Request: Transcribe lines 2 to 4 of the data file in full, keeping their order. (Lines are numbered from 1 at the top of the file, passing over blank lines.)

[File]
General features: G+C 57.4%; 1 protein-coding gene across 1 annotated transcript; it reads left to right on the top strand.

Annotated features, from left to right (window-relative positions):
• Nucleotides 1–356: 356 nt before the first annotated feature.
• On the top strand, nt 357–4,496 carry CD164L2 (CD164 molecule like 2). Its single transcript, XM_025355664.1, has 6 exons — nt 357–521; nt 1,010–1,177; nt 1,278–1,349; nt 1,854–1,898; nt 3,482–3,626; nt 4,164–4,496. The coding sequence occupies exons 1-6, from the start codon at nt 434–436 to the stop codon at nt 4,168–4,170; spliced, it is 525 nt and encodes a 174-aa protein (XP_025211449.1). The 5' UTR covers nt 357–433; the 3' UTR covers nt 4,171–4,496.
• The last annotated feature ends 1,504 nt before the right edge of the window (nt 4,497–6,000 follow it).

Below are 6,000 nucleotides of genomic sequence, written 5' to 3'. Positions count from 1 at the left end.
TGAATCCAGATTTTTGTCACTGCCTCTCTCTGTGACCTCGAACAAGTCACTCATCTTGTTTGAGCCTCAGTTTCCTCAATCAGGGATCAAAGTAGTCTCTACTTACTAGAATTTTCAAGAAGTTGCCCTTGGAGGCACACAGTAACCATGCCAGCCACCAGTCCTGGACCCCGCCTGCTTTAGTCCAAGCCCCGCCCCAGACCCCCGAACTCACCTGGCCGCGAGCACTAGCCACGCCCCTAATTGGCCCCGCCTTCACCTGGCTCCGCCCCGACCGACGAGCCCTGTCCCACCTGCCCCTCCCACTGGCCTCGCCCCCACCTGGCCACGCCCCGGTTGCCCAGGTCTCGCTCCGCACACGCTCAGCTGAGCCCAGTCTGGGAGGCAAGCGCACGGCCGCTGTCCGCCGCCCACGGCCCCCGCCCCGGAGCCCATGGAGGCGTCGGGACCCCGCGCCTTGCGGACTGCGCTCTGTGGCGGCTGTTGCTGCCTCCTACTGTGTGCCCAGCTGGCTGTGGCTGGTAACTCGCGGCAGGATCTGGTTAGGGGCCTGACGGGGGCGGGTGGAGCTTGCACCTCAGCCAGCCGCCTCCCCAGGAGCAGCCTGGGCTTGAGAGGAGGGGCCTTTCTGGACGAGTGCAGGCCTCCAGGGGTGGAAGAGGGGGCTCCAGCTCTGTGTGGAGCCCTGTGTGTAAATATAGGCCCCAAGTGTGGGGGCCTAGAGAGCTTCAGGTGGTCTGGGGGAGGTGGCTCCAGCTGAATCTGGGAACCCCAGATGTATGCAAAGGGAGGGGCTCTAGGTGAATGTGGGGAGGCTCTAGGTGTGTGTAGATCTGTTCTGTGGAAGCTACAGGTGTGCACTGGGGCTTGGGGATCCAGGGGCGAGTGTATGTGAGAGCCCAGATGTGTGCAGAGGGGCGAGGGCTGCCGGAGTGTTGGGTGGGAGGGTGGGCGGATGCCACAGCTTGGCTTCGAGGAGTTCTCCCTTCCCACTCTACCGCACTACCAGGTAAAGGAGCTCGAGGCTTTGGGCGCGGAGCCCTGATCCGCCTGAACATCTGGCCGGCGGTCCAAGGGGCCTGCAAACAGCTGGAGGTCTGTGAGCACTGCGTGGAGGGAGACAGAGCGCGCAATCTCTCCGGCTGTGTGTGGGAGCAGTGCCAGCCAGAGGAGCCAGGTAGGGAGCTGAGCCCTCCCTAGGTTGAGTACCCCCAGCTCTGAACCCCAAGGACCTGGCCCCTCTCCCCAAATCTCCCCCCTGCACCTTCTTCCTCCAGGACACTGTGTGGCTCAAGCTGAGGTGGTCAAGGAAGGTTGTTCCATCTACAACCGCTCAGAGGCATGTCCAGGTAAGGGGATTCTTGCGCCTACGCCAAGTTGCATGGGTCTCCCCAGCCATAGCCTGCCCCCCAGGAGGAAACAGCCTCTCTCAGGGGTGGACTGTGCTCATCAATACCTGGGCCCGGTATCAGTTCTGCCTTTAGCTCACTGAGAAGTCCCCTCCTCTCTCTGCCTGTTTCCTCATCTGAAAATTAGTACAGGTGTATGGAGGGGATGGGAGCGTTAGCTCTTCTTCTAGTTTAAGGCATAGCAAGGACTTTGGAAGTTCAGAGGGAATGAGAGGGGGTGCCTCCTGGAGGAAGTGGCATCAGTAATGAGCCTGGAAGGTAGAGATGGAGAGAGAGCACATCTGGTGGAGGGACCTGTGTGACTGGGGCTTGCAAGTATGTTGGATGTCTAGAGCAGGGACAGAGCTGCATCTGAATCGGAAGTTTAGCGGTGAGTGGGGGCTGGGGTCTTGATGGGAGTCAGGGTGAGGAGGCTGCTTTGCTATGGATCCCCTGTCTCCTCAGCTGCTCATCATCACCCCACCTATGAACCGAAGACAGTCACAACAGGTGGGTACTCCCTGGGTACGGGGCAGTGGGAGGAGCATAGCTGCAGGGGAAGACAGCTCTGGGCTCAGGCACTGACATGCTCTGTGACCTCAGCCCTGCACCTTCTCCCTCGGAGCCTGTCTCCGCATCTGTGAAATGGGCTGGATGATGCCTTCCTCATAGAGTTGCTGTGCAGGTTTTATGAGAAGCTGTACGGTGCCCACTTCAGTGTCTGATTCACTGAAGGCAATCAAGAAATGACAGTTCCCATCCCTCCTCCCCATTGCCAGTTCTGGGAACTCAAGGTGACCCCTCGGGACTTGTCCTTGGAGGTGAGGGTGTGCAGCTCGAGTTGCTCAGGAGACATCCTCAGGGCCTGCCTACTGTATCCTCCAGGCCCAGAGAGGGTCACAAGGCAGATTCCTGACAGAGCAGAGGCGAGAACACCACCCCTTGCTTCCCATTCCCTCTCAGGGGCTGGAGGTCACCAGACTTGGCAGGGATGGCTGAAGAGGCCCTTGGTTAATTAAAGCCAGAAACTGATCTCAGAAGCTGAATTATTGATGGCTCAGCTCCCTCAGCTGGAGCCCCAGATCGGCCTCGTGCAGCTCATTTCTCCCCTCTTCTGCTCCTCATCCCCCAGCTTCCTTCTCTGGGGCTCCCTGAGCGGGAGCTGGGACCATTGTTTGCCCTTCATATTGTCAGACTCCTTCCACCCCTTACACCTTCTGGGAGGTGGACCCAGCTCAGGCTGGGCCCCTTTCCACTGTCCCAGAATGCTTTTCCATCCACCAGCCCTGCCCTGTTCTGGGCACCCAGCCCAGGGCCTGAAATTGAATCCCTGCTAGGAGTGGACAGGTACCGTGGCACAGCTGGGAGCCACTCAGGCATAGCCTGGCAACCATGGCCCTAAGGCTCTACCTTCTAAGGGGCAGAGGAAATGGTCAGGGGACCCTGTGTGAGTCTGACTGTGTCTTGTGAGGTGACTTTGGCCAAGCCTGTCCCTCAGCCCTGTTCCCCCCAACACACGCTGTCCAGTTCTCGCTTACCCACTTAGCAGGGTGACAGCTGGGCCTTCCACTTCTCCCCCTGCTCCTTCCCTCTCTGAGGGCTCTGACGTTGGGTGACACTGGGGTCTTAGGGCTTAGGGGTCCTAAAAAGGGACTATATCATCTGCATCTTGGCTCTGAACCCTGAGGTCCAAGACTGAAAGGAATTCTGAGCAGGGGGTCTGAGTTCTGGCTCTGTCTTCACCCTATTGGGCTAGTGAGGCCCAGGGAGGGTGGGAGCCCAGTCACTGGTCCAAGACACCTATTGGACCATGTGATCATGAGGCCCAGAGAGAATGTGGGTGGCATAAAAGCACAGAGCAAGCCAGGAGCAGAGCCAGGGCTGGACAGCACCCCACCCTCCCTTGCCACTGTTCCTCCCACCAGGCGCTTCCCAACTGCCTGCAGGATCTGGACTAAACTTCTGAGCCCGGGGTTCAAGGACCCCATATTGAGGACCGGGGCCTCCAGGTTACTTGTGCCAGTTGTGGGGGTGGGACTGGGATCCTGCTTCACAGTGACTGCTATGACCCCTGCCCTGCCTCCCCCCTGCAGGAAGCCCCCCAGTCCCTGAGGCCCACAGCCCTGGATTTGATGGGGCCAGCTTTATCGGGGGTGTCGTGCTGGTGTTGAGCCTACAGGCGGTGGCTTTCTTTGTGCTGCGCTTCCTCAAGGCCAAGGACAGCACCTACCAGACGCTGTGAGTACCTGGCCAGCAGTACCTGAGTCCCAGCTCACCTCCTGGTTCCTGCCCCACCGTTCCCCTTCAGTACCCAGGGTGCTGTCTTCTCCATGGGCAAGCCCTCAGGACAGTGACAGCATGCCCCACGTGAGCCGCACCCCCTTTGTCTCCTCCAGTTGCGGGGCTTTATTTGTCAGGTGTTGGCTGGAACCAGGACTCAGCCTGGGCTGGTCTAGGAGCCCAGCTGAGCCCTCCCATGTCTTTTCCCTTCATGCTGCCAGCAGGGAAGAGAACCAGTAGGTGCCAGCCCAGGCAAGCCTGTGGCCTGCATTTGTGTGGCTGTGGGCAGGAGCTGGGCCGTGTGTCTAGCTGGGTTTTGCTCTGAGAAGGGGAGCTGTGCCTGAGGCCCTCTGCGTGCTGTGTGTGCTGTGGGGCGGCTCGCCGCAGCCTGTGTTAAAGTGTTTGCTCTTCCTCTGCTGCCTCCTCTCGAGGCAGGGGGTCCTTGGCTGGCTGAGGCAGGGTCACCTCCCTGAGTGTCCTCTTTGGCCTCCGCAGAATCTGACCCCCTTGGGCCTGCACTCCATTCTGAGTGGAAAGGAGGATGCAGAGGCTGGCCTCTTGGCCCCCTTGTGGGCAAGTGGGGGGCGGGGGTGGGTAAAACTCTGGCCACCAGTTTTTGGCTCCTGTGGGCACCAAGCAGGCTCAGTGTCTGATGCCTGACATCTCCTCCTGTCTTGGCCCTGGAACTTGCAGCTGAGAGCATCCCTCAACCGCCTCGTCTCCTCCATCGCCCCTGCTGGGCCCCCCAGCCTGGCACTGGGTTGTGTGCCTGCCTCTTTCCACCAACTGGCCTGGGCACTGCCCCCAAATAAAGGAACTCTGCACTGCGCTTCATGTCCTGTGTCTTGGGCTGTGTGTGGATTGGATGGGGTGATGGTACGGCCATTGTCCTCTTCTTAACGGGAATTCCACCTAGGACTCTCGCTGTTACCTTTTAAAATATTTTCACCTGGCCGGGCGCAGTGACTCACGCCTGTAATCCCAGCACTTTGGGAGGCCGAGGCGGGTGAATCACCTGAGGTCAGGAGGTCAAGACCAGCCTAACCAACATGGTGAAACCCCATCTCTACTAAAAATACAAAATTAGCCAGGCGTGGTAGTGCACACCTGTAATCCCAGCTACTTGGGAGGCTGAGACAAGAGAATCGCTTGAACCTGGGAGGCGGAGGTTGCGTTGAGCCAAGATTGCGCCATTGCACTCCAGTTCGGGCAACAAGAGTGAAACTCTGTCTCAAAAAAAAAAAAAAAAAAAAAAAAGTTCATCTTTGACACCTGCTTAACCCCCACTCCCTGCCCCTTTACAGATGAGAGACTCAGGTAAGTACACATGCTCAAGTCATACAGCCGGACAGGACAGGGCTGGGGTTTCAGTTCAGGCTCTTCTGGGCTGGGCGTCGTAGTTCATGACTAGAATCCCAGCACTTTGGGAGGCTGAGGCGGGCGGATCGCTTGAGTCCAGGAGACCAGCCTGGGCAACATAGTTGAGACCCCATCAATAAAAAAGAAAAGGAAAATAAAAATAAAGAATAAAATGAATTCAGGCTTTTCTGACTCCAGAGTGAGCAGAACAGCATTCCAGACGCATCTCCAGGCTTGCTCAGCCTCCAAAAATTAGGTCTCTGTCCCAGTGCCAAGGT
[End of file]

Annotated features, from left to right (window-relative positions):
• Nucleotides 1–356: 356 nt before the first annotated feature.
• On the top strand, nt 357–4,496 carry CD164L2 (CD164 molecule like 2). Its single transcript, XM_025355664.1, has 6 exons — nt 357–521; nt 1,010–1,177; nt 1,278–1,349; nt 1,854–1,898; nt 3,482–3,626; nt 4,164–4,496. The coding sequence occupies exons 1-6, from the start codon at nt 434–436 to the stop codon at nt 4,168–4,170; spliced, it is 525 nt and encodes a 174-aa protein (XP_025211449.1). The 5' UTR covers nt 357–433; the 3' UTR covers nt 4,171–4,496.